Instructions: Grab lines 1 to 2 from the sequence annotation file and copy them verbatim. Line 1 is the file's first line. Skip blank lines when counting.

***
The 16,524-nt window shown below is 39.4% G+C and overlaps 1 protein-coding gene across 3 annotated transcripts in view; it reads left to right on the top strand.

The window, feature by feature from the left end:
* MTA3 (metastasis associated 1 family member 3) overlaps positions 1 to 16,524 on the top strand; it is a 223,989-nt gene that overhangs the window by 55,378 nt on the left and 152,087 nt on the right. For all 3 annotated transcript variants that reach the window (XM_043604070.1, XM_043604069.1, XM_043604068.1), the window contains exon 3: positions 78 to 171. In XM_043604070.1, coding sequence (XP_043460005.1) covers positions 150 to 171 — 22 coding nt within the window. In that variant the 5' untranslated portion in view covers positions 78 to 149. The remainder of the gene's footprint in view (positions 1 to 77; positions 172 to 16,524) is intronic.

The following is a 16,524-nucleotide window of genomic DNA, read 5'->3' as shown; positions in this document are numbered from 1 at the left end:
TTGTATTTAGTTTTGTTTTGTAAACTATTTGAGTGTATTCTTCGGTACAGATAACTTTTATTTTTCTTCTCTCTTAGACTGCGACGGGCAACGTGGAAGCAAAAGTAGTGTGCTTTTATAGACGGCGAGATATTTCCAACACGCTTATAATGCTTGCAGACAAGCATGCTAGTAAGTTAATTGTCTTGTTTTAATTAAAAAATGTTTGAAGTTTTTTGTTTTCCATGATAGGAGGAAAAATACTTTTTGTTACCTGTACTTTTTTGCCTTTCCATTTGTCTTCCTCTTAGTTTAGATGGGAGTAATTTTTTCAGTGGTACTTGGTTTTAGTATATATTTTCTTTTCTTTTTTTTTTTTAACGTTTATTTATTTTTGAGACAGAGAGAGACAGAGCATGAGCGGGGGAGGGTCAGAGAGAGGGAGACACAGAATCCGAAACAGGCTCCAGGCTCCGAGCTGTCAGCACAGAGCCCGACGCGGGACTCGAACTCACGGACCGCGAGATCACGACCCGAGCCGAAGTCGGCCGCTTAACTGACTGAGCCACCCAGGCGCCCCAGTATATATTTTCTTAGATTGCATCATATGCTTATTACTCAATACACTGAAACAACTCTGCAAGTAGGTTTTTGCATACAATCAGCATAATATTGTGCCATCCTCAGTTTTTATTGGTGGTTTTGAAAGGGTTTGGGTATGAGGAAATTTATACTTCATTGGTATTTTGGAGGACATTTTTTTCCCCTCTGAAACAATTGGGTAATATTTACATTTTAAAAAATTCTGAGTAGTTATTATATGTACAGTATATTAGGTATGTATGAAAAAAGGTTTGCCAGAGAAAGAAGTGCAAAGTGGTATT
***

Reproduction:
The 16,524-nt window shown below is 39.4% G+C and overlaps 1 protein-coding gene across 3 annotated transcripts in view; it reads left to right on the top strand.

The window, feature by feature from the left end: